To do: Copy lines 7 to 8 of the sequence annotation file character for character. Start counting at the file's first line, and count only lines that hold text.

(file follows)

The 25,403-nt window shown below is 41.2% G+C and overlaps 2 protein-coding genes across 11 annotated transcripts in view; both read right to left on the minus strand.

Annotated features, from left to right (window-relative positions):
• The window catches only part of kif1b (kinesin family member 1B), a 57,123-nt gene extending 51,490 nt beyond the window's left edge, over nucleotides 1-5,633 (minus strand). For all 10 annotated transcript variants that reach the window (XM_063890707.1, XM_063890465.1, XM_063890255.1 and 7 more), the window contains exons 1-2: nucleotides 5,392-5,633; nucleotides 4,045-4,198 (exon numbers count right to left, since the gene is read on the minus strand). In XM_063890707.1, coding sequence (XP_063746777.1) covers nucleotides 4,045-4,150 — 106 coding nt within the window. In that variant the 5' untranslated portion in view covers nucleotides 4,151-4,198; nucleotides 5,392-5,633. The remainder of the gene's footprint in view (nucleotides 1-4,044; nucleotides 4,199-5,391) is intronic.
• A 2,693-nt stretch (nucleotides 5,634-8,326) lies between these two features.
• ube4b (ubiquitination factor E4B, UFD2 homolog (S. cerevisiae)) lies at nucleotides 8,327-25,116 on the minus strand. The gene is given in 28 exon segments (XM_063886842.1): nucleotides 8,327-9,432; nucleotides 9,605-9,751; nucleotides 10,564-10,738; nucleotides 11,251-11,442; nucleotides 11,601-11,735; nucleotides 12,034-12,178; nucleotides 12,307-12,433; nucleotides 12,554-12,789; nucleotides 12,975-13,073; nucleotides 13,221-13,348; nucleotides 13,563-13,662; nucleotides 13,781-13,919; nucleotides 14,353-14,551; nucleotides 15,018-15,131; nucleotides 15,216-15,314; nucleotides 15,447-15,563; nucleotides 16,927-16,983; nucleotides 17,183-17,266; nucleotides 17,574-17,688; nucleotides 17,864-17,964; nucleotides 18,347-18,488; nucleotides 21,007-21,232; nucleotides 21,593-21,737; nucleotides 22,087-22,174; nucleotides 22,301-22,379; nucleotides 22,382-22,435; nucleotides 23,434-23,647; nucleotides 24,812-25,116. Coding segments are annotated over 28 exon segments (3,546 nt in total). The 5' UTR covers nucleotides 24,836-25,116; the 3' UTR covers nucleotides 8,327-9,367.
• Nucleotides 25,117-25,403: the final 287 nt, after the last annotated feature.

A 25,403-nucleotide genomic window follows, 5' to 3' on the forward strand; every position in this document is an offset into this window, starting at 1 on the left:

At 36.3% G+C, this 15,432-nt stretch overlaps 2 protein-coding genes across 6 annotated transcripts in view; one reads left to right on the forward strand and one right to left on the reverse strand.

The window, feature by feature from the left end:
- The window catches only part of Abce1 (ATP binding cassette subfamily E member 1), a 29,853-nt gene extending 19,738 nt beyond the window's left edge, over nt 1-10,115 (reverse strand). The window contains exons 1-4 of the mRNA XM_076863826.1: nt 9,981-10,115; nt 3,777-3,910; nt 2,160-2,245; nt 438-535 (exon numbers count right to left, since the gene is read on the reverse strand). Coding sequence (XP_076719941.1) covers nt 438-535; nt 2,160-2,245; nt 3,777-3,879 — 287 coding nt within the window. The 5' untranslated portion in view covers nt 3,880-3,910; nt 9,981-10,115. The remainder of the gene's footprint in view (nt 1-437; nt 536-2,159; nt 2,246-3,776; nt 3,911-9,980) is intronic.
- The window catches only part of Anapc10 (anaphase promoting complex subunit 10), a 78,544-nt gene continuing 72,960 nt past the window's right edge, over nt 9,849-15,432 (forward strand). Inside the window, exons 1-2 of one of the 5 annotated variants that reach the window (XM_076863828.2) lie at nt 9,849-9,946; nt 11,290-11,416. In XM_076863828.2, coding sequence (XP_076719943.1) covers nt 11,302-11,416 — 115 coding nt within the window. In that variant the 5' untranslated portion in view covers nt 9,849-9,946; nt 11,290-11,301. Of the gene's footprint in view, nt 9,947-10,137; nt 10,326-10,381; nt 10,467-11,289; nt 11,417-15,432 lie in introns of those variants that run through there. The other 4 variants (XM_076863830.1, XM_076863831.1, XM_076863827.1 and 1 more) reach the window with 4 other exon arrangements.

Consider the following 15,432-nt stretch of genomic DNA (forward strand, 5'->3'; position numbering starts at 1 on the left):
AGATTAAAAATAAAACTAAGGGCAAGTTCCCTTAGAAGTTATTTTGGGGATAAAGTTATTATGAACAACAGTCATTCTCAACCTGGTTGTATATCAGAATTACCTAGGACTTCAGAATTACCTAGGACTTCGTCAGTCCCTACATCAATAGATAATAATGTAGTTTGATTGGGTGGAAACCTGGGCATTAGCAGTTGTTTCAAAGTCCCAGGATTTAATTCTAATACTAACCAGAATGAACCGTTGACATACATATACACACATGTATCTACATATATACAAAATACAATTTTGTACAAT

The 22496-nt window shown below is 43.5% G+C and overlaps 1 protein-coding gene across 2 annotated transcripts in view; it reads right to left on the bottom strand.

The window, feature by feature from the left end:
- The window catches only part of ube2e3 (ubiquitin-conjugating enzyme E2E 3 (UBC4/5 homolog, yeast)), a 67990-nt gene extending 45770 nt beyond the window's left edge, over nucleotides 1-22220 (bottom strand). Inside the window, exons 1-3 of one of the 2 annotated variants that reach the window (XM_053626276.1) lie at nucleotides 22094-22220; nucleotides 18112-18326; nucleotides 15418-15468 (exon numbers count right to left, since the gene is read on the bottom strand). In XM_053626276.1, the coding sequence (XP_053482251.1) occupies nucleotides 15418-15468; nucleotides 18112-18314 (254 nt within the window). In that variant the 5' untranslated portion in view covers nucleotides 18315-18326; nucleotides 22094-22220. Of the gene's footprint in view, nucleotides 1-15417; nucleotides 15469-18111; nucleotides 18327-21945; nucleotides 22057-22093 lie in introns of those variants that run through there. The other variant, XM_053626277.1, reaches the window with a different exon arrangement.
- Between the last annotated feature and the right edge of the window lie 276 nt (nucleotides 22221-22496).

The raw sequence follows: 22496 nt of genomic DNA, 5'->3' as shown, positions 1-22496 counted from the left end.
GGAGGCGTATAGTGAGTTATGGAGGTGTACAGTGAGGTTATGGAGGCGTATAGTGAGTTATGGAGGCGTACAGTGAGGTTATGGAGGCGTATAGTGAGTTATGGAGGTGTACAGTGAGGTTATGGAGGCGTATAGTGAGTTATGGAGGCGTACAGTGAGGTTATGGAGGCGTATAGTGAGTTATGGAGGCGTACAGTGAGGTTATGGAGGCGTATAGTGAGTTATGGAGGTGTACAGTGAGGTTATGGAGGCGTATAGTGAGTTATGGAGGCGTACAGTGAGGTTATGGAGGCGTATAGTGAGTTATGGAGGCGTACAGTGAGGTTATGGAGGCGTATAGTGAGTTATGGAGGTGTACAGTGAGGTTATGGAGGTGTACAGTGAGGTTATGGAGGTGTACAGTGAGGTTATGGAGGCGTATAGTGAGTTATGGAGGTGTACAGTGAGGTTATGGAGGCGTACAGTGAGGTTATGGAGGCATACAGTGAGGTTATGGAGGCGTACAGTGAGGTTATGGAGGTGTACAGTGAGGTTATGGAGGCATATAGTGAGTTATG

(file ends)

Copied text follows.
A 25,403-nucleotide genomic window follows, 5' to 3' on the forward strand; every position in this document is an offset into this window, starting at 1 on the left:

At 36.3% G+C, this 15,432-nt stretch overlaps 2 protein-coding genes across 6 annotated transcripts in view; one reads left to right on the forward strand and one right to left on the reverse strand.